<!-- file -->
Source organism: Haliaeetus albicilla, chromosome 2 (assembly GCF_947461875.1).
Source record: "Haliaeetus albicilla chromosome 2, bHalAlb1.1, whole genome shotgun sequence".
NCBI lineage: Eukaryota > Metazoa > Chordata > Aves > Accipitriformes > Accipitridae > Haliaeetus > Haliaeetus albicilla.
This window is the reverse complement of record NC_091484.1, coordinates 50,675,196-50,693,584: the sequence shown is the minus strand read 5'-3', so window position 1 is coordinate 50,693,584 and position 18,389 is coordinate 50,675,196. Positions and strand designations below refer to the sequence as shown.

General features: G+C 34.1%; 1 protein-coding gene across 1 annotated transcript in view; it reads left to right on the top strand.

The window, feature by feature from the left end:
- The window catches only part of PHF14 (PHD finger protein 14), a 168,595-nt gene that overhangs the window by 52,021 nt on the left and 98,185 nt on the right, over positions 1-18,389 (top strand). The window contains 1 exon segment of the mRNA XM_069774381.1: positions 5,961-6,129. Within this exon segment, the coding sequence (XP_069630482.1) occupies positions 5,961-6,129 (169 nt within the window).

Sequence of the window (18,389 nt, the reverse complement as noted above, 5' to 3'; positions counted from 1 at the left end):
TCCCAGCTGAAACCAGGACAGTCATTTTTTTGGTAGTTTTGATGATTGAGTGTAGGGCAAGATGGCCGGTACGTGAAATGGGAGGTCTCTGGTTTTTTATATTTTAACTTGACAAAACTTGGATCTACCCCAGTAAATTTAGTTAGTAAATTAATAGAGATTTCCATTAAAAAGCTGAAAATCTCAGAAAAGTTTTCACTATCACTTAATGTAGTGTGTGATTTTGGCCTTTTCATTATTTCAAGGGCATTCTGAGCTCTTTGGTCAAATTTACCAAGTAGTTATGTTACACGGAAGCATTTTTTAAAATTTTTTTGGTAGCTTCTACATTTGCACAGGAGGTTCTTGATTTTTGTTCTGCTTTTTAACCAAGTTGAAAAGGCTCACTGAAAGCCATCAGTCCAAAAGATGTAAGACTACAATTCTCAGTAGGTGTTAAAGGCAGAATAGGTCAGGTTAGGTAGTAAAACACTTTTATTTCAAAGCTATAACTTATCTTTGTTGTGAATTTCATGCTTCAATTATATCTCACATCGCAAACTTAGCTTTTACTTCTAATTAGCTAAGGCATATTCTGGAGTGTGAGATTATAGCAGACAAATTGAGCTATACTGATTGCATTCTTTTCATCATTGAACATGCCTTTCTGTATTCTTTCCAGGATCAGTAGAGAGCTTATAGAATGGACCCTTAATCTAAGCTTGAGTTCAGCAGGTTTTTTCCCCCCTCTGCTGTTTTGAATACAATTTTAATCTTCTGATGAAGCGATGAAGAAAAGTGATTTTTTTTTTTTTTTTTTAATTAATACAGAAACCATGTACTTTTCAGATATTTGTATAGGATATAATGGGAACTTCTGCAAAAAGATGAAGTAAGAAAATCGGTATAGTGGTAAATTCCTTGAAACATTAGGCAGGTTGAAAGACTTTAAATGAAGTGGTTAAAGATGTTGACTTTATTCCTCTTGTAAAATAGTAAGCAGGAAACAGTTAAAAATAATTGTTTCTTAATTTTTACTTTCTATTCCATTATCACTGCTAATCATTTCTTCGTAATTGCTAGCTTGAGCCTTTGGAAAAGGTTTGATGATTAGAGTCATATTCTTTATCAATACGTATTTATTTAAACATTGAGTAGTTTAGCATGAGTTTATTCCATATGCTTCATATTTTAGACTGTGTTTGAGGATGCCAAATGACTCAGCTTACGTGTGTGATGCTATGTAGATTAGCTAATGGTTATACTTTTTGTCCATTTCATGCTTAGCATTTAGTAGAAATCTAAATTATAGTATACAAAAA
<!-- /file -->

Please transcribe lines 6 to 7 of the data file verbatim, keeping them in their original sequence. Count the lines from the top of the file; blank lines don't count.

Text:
The window, feature by feature from the left end:
- The window catches only part of PHF14 (PHD finger protein 14), a 168,595-nt gene that overhangs the window by 52,021 nt on the left and 98,185 nt on the right, over positions 1-18,389 (top strand). The window contains 1 exon segment of the mRNA XM_069774381.1: positions 5,961-6,129. Within this exon segment, the coding sequence (XP_069630482.1) occupies positions 5,961-6,129 (169 nt within the window).